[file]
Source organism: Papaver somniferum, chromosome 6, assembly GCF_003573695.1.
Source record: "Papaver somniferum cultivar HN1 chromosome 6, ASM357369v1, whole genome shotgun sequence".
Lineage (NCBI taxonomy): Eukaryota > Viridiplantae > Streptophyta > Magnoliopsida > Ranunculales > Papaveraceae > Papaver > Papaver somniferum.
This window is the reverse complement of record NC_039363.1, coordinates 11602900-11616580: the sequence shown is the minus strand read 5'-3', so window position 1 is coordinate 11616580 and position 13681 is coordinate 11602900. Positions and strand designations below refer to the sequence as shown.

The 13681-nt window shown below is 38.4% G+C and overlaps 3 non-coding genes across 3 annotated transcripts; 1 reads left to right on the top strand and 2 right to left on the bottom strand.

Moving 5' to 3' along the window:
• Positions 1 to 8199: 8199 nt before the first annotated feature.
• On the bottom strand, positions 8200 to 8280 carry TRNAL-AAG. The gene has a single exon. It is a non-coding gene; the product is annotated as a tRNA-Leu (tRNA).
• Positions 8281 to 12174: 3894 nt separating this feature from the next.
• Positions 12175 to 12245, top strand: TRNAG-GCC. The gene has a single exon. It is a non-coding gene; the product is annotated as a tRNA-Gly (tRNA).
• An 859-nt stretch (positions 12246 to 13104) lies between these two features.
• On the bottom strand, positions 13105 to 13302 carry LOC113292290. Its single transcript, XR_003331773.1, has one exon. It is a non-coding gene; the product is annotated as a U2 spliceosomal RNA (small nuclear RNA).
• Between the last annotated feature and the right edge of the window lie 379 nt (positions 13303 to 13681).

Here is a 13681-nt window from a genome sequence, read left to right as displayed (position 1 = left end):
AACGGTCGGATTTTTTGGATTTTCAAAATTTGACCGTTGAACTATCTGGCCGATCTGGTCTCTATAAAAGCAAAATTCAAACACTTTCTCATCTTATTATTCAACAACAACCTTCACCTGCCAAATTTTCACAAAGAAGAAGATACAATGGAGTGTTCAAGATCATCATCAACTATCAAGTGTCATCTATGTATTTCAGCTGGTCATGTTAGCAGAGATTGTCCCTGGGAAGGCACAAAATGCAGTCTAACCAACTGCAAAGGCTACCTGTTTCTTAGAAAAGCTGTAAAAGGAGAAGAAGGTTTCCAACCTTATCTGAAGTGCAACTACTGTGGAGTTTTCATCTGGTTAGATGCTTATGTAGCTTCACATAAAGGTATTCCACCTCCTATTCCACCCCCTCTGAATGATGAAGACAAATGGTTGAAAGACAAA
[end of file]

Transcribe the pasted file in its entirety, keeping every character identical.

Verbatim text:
Source organism: Papaver somniferum, chromosome 6, assembly GCF_003573695.1.
Source record: "Papaver somniferum cultivar HN1 chromosome 6, ASM357369v1, whole genome shotgun sequence".
Lineage (NCBI taxonomy): Eukaryota > Viridiplantae > Streptophyta > Magnoliopsida > Ranunculales > Papaveraceae > Papaver > Papaver somniferum.
This window is the reverse complement of record NC_039363.1, coordinates 11602900-11616580: the sequence shown is the minus strand read 5'-3', so window position 1 is coordinate 11616580 and position 13681 is coordinate 11602900. Positions and strand designations below refer to the sequence as shown.

The 13681-nt window shown below is 38.4% G+C and overlaps 3 non-coding genes across 3 annotated transcripts; 1 reads left to right on the top strand and 2 right to left on the bottom strand.

Moving 5' to 3' along the window:
• Positions 1 to 8199: 8199 nt before the first annotated feature.
• On the bottom strand, positions 8200 to 8280 carry TRNAL-AAG. The gene has a single exon. It is a non-coding gene; the product is annotated as a tRNA-Leu (tRNA).
• Positions 8281 to 12174: 3894 nt separating this feature from the next.
• Positions 12175 to 12245, top strand: TRNAG-GCC. The gene has a single exon. It is a non-coding gene; the product is annotated as a tRNA-Gly (tRNA).
• An 859-nt stretch (positions 12246 to 13104) lies between these two features.
• On the bottom strand, positions 13105 to 13302 carry LOC113292290. Its single transcript, XR_003331773.1, has one exon. It is a non-coding gene; the product is annotated as a U2 spliceosomal RNA (small nuclear RNA).
• Between the last annotated feature and the right edge of the window lie 379 nt (positions 13303 to 13681).

Here is a 13681-nt window from a genome sequence, read left to right as displayed (position 1 = left end):
AACGGTCGGATTTTTTGGATTTTCAAAATTTGACCGTTGAACTATCTGGCCGATCTGGTCTCTATAAAAGCAAAATTCAAACACTTTCTCATCTTATTATTCAACAACAACCTTCACCTGCCAAATTTTCACAAAGAAGAAGATACAATGGAGTGTTCAAGATCATCATCAACTATCAAGTGTCATCTATGTATTTCAGCTGGTCATGTTAGCAGAGATTGTCCCTGGGAAGGCACAAAATGCAGTCTAACCAACTGCAAAGGCTACCTGTTTCTTAGAAAAGCTGTAAAAGGAGAAGAAGGTTTCCAACCTTATCTGAAGTGCAACTACTGTGGAGTTTTCATCTGGTTAGATGCTTATGTAGCTTCACATAAAGGTATTCCACCTCCTATTCCACCCCCTCTGAATGATGAAGACAAATGGTTGAAAGACAAA